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Introduction

Japan's oldest religion, dating back to prehistoric times, is Shinto. Shinto means 'the way of the gods'. This religion is practised only in Japan. It is based on the worship of nature and the gods, and on myths that were passed on verbally. Once a writing system had come to Japan from China, the myths were recorded. Refer Image 1

Shinto, unlike Christianity which was introduced to Japan in 1549, has no prophets or scriptures. There is also no single founder of Shinto, like the religion of Buddhism, which is based on the teachings of Buddha, and arrived in Japan in 552 AD. Buddhism was introduced by monks from the Korean Peninsula to the Imperial Japanese Court. Buddhism involved some complex theories which meant it did not initially spread to the masses. The religion became more popular in the 13th century, with the increase in the number of Buddhist monks arriving in Japan from China and the exchange of Chinese and Japanese ambassadors. The interaction between Japan and China hugely influenced religion. Today around 75 percent of the population is Buddhist, alongside 90 percent of the population who practise Shinto or a combination of both religions. Refer Image 2

The Japanese accepted Buddhism because it did not replace the beliefs of Shinto. Shinto is concerned with life in this world. The teachings of Buddhism are more concerned with what happens to people when they die. The Japanese welcomed this new information, and the religions complemented each other, one about life and one about death. This often led to Buddhist shrines being built close to Shinto shrines. People now often have a Shinto wedding and a Buddhist funeral. Refer Image 3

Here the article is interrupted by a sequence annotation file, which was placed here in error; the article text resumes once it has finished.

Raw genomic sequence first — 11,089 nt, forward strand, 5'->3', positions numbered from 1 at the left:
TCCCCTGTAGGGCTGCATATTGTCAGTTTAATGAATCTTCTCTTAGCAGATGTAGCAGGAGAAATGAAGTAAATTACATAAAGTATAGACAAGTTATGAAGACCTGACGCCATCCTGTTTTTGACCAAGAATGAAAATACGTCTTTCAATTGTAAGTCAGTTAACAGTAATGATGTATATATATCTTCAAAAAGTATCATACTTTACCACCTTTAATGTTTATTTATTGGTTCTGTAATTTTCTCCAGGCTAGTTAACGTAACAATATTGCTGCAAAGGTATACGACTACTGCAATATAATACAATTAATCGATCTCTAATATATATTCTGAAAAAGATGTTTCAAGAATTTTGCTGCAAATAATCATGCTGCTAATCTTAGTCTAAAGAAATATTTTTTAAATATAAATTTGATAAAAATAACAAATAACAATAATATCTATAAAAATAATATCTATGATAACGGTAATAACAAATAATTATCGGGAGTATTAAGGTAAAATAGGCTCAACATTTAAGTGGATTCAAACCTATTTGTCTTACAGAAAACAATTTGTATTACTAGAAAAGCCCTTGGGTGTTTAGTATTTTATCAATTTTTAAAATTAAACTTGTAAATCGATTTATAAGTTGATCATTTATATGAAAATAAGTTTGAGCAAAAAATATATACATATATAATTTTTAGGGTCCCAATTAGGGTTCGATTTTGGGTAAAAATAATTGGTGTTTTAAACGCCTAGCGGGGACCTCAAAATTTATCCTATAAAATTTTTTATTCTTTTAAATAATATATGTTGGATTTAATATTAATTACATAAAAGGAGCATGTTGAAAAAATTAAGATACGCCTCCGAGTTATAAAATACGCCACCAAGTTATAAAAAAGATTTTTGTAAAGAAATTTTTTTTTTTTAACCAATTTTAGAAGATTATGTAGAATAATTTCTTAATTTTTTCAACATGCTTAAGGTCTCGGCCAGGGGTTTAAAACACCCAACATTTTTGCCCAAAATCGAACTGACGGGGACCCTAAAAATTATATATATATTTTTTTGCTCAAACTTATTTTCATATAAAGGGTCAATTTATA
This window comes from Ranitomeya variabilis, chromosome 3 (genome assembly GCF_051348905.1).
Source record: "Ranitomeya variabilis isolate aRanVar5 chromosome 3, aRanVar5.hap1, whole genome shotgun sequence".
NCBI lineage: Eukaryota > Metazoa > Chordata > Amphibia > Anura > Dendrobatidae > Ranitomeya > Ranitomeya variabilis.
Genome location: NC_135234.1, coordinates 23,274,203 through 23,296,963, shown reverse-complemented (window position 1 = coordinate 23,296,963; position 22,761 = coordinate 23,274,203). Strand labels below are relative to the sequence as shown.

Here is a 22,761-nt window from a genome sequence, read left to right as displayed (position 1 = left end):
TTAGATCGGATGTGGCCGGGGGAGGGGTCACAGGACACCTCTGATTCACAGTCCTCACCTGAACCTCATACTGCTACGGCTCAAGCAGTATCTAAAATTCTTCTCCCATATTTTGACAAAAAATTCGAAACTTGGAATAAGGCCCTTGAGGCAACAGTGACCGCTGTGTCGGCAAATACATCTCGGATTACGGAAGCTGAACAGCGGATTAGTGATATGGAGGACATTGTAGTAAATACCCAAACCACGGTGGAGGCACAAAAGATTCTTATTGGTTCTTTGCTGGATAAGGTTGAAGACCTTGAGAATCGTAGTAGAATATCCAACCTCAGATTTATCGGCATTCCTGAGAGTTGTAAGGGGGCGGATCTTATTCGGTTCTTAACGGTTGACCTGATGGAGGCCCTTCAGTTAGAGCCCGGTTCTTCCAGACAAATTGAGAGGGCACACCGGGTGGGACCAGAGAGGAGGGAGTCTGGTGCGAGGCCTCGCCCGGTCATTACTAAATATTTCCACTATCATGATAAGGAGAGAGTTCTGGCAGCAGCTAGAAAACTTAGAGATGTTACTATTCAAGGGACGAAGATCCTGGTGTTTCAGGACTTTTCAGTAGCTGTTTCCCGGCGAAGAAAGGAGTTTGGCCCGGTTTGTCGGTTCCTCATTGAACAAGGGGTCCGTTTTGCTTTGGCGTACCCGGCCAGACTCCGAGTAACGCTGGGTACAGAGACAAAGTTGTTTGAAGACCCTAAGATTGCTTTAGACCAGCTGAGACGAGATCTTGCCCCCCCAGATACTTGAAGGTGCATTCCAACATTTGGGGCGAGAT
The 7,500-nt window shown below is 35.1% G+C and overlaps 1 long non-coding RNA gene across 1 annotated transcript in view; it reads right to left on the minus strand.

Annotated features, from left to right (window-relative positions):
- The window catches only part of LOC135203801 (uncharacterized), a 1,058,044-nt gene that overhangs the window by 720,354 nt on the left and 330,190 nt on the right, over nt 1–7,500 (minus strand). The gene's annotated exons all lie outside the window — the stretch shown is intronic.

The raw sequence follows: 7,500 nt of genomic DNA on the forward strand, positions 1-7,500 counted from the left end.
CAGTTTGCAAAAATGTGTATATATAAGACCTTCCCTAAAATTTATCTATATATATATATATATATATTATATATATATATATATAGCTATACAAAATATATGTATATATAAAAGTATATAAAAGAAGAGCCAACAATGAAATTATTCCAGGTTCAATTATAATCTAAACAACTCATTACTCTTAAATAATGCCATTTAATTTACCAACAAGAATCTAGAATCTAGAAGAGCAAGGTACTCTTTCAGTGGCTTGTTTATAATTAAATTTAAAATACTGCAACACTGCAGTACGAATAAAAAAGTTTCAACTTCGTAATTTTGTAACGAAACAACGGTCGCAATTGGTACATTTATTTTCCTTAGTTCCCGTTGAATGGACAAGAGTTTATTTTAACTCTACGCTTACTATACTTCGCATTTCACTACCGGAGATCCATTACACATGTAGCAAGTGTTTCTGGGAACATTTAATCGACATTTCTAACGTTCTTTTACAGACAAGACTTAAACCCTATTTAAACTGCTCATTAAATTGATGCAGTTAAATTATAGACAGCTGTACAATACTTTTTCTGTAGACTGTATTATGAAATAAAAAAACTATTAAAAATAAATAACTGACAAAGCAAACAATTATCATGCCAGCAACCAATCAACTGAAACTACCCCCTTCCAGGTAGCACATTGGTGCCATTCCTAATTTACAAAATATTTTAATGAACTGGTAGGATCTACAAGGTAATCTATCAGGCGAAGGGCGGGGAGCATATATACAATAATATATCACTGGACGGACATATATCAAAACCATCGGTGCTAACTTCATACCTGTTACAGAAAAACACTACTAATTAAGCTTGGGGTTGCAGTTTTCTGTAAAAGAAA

Shinto

The Shinto religion teaches that kami(guardian gods and spirits) are present everywhere; in mountains, trees and rice fields, in the home and in human beings, and that all natural objects should be respected. Followers of Shinto worship kami by living in harmony with their environment. Shinto teachings emphasise simple rituals, which cleanse people and their belongings of any impurities. There is no concept of sin in the Shinto religion. Impurities, instead, come from things such as mourning or being ill. Many of the rituals that are a part of the religion came about as a way of asking for help or protection, or to offer thanks. Refer Image 4

Worship

The Shinto religion originally had no buildings as places of worship. People worshipped things in nature that were sacred to them. These places were marked by straw ropes that were hung with strips of paper. Shinto shrines, made of wood, exist today in almost every city, town, village or suburb. These shrines often have only one room inside, and a peaceful garden.

The Shinto religion does not worship statues that represent gods, so these are not found in the shrines. People may visit a shrine to celebrate the eve of a new year, or to ask for help during a difficult time. They make offerings as part of the process of worship. Offerings include coins, sometimes food or drink, and occasionally a dance or a sumo contest. A part of the Shinto religion includes the worship of ancestors and national heroes who have become gods. Cleanliness is an important part of the Shinto religion, and when a person approaches a Shinto shrine he or she must participate in rituals such as washing the mouth and hands. Refer Image 5